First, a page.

Cayuga Lake out of Long Point 6/17 + 18


Cayuga Lake continues to offer powerhouse fishing for a variety of species. The lake trout bite here on the 17th was superb; it was slower on the 18th. There’s a ton of bait around and the fish are super clean with very few, if any signs of lampreys.

6/17: Guided Nick and his son Dave for a full day. We had some tremendous fishing – the guys timed things perfectly and despite it being their first time ever lake trout jigging they landed around 25 solid lake trout. The fish hit well first thing in the AM (we actually started just after 6 am) and then it picked up speed around 7. We had a little lull from 10 to around 12 and then things heated up again. High point of the day was a nice 30″ rainbow trout that Nick caught and we released unharmed. He also caught a 14″ rainbow. It’s great seeing some bows around! Fish came from around 50′ to 90′ FOW. The usual plastics did the trick.

6/18: Guided Ken and his son Gus for a tight (4 hour) half day. The guys don’t fish a whole lot but were hoping for some action. They landed 6 lakers on the day. We started at 6:30. The bite (while we were fishing) was noticeably slower than on the 17th but my guess is that it would have picked up later. Either way, it was a fun and productive day. We had one dink – most fish are running 24″ to 25″. We also had a 28″er.

I’ve seen more fishing pressure on Cayuga Lake over the past couple weekends than I have in a long time. I think a fair number of anglers are foregoing Lake Ontario trips and deciding to stay local. Some of my recent clients have been primarily Lake Ontario fishermen in the past and are checking out the great fishing over here.

In the late 1970s and early 1980s there was a big exodus of anglers to Lake Ontario from the Finger Lakes. The top Lake Ontario guides were often former Fingerlakes Guides. They had a big jump on the know-how and making the transition to the big water fisheries. Now we will likely see a reversal of this trend.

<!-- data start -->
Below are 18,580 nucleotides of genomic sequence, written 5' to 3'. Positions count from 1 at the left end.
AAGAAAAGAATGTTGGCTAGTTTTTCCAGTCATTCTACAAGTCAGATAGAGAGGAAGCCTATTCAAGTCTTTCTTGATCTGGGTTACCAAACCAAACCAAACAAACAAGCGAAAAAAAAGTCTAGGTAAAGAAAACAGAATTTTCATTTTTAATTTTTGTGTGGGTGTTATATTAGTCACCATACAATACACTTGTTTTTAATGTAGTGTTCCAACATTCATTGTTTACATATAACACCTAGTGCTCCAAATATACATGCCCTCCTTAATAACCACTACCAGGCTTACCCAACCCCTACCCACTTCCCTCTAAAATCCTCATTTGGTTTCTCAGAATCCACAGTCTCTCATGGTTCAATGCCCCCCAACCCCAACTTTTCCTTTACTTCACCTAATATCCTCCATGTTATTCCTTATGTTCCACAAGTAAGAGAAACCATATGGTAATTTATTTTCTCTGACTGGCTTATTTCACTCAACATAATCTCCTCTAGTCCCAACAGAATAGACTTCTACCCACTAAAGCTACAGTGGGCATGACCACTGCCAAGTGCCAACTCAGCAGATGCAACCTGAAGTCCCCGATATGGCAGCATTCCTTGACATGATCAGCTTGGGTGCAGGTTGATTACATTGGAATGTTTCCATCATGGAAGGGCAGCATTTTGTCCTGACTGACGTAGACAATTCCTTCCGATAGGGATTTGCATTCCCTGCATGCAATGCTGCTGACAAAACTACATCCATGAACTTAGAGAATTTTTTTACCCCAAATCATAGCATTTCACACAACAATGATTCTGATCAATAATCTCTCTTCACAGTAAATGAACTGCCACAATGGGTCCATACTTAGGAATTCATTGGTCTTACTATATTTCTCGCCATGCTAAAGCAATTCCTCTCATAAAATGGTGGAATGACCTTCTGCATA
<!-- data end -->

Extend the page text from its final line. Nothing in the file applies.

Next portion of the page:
NYDEC will be cutting back on King Salmon stocking on Lake Ontario next year in order to help prolong the King fishery. Spring trawls on Lake Ontario show two very poor years in a row of alewife production. The huge alewife class from 2013 (yearlings spawned in 2012) are greatly diminished in numbers. There are far too many predator fish in Lake Ontario now. Anglers that think there are too many alewives in LO are delusional. They probably still think the world is flat, since that’s what they can see with their eyes. What do scientists know?

In Keuka Lake a couple of years ago, it appeared as though baitfish were on the rebound. We saw more bait there in 2013 and 2014 than we’d seen in a long time. Lake trout caught through the ice after the super cold winter of 2014/15 were FULL of bait. The fish were in good condition. All seemed well. They were spitting up alewives and a casual observer would have thought that everything was status quo.

But lo and behold, within a few months there wasn’t a single alewife to be found and we haven’t seen ANY in the year and a half since! Lake Huron’s crash was the exact same – record numbers of alewives and then nothing. It doesn’t take long – just a few months and it was like night and day. DEC knows what they are doing. Sure, they aren’t perfect, but they know that the foundation of the Lake Ontario fishery right now is basically a castle made of sand.

Anglers in the Rochester area and further west think there’s plenty of bait. That is a small portion of the lake. I talked to a bunch of guys coming off of Oswego and some Sodus area trollers and they are seeing nothing out there. Kings are roaming the whole lake earlier in the season than ever before – why? Because they aren’t finding enough to eat!

You will see a major reduction in alewives next year. That is not debatable. And within a few years it will result in a huge spike in natural production of Lake trout. There’s nothing that can be done to change this. Lake trout are an apex predator. They will dominate Lake Ontario with a vengeance, just like they do in the Finger Lakes. Millions of wild Chinooks leaving the Salmon River will be met by hoards of hungry lake trout. The same will happen with a lot of freshly stocked browns and other salmonids. That’s what’s happened in Lake Huron and is now happening in Lake Michigan. It will happen here too. That’s the way of the ecosystem. There will likely be great classes of walleyes and perch produced and we’ll probably see Atlantic Salmon doing better.

Lake Ontario will still provide some great angling but the writing is on the wall for the trophy King fishery and DEC can only slow their demise. That’s my take on it and in a few years maybe I’ll be proven wrong. Time will tell!